Home is where the heart is. It’s the place you feel most comfortable, the place where your family lives. Home reflects your personality and style and holds history and memories. However, the more attached you feel to your home, the more defensive you will be about changing it. These feelings are likely to cloud your judgment when it comes to transitioning from a homeowner to a home seller.
As a homeowner, you probably hold the belief that “everyone will love my home as much as I do”. But until you break up with your home, you will not be able to objectively see the home from a buyer’s eyes. Sure, someone may eventually come along that has exactly the same taste and style as you, and keep your home exactly how you raised it. How long will you have to wait for that buyer?
In order to become a home seller, you need to give yourself the distance and perspective to make good decisions about the selling process. That detachment is key - It’s not about you, it’s about marketing your house to the broadest range of buyers. Removing your personal items and taming your personal style (and your emotional attachment) will clear the way for buyers to picture themselves living there. You want the buyers to be emotional, not you.
This transition requires you to see the house through the eyes of someone new. Try to step back and be open to what new buyers may be looking for. Your first attempt may be to seek unbiased opinions from friends or relatives. However, often they won’t be honest unless they truly believe that they are not hurting your feelings. Many times, this is why sellers invest in a professional home staging consultation. They provide honest (and experienced) feedback about getting your home ready to sell, without the emotions.
Once you’ve started the break up process you can get to work on the prep. Here are a few tips to help you get started:
1. Paint over those bold paint colors
Colors are a reflection of personal style and allows you to personally make your house feel like your home. But this narrows down your market of potential buyers to only those with the same personal style as you. Play it safe and paint the walls neutral. White and light gray colors are a good way to go. Do you have a wall where you’ve been measuring your children and marking their heights? It’s difficult, but it is a personal memento that’s just a reminder to buyers that you still live there. My advice - take a picture of it before you paint over it.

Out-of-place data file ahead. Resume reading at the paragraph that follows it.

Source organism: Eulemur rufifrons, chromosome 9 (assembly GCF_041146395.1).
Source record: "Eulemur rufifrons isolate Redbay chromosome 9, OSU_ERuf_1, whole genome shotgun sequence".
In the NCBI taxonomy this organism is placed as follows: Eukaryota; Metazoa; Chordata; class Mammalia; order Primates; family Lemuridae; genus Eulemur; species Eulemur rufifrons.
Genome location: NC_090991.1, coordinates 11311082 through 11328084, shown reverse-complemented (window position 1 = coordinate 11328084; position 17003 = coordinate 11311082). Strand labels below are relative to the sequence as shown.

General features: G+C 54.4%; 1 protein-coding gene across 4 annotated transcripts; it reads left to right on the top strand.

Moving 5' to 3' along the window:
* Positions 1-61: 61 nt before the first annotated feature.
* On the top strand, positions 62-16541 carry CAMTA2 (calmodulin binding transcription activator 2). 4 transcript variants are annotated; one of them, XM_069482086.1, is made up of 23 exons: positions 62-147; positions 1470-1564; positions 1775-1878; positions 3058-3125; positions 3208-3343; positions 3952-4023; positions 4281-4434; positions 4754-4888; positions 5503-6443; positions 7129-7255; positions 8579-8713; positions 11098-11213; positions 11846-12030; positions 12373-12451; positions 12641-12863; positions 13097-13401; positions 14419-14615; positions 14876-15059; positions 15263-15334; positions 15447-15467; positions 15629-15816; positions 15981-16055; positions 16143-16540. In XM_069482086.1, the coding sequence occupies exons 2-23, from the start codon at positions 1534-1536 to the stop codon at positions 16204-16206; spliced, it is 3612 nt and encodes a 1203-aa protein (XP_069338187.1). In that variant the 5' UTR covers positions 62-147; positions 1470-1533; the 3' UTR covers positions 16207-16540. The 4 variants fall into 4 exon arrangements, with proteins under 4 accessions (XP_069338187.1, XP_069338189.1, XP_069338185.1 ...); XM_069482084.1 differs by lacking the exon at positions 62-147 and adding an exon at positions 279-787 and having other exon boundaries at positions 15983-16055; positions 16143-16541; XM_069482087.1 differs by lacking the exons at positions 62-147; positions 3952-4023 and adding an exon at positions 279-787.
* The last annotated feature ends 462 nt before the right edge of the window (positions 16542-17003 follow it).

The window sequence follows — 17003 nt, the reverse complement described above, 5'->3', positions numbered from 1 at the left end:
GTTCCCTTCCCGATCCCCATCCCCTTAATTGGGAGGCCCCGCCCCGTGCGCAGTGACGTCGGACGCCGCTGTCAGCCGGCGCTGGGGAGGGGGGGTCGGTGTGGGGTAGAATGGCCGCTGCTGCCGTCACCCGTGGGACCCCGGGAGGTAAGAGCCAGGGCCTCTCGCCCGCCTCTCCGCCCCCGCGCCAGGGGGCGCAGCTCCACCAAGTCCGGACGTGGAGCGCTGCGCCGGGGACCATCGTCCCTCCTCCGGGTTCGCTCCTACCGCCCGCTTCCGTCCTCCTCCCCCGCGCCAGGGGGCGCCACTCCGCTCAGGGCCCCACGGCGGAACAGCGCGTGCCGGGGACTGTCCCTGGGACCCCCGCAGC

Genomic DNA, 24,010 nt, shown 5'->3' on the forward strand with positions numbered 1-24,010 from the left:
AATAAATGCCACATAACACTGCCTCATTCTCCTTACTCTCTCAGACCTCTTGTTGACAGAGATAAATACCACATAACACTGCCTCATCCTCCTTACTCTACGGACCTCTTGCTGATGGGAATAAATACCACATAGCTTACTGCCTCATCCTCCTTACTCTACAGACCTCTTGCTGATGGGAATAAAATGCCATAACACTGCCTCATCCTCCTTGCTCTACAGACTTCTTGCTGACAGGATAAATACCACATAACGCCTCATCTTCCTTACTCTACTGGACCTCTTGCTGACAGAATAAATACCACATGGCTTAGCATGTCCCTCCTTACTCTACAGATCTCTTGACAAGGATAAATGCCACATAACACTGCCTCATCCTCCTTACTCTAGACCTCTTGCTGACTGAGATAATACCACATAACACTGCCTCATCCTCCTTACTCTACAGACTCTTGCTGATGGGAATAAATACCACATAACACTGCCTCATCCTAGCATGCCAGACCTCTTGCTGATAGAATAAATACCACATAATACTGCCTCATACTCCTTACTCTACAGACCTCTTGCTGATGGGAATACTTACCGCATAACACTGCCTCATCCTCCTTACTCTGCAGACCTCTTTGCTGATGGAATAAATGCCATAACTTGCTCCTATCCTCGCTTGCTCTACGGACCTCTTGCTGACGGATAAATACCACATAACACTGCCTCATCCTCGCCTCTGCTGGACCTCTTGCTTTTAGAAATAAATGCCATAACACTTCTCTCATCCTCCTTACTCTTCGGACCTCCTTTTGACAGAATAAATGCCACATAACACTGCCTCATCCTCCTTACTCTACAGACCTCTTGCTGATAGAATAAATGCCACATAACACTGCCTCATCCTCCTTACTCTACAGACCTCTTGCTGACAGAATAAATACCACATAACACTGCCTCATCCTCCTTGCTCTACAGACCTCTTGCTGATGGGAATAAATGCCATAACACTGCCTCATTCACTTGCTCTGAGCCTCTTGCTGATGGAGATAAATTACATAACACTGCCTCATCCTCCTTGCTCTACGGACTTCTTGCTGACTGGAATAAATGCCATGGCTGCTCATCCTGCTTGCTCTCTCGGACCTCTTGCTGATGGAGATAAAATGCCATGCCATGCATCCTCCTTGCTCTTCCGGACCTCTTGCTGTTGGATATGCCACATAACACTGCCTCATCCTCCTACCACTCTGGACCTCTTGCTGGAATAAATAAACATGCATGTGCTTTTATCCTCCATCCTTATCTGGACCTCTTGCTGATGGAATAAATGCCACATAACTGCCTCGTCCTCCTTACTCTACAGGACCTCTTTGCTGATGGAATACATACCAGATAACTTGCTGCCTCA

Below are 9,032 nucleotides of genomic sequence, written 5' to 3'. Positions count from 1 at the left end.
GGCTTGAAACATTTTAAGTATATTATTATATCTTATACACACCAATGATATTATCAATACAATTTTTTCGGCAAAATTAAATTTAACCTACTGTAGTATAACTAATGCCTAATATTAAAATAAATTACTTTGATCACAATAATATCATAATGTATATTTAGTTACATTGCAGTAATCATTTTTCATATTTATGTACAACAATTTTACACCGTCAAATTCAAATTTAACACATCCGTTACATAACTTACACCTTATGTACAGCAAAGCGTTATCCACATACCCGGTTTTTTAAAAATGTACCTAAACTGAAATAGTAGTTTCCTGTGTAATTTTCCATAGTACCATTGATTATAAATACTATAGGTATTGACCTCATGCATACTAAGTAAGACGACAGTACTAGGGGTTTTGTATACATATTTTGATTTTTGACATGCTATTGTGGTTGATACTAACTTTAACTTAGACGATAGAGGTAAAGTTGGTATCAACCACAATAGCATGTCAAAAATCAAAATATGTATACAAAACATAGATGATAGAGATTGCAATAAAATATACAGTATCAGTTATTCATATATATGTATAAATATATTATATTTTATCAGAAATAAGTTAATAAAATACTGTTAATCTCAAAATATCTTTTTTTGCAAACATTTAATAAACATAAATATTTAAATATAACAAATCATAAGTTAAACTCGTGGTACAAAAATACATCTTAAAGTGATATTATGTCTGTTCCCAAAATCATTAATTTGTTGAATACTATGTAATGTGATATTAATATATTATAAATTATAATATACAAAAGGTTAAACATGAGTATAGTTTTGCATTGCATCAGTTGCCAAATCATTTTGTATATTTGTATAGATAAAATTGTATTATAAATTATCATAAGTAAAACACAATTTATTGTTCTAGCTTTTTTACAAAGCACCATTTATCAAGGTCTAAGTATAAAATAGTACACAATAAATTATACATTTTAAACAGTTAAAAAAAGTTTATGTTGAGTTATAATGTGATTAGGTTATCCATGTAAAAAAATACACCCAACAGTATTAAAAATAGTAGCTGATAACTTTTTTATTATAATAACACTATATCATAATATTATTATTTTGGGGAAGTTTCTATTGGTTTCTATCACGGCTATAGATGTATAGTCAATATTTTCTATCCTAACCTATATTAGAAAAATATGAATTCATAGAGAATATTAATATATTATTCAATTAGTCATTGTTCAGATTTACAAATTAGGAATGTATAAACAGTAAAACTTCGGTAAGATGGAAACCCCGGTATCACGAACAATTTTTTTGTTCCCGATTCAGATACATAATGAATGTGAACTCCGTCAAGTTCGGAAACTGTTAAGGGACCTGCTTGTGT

2. Take down the family photos
Displaying family photos is the one thing that really makes your house feel so much like a home. Unfortunately, buyers walking into a house with pictures of your family members makes it feel like they are in YOUR home. It’s hard for them to envision themselves in a new house during a walk-through if they can’t stop thinking about the people who currently live there. Just take the pictures down while your house is on the market. This also includes your college diplomas, your sports team banners, and any religious or political nuances (let’s save all of that for Facebook).
3. Reduce the chaos of clutter
A staged home has no visible clutter – only the essentials. Truth is, nobody could really live forever in a staged house. We all have too much stuff - the treadmill in the corner that you hang clothes on, your pots & pans and kitchen appliances that fill your counter space, your office printer, shredder, and other gadgets you can’t do without, and mostly your clothing and shoe collection (your packed closets). Your house probably looks and feels pretty chaotic with all that stuff. When selling your house, you want to show off its great features and a big part of that is accentuating the size of every room. If you are living in your house while it’s on the market, you may need to get a storage unit in the meantime to hide away extra items. Leave yourself with just the essentials. Instead of showing how much stuff will fit, show them how much room they have for their stuff to fit. Once your extra stuff is gone, potential buyers will be able to walk in, relax a little, and visualize how they would make the space work for them.
4. Do the Work
Buyers are looking for a home that they can comfortably move into. If all they see in your house is a big to-do list that they get with the home, they will be put off (and either walk away or put in a low-ball offer). Fix the squeaky hinges, replace the burned out light bulbs, change the air filters, make sure the cabinet doors open and close properly, etc. It’s these little maintenance items the make buyers think that there might be bigger things wrong with the house. This list also includes cleaning! Roll up your sleeves and get in there where you don’t normally clean – the baseboards, the drawers and cupboards, under the refrigerator, and especially the bathrooms. Don’t think for a minute that buyers aren’t looking at this.
So before you list your home, break up with it - including the part where you take your stuff back. Remember, preparing your home to sell is not a reflection of you or your style. It’s about making your property appeal to a larger population of potential buyers.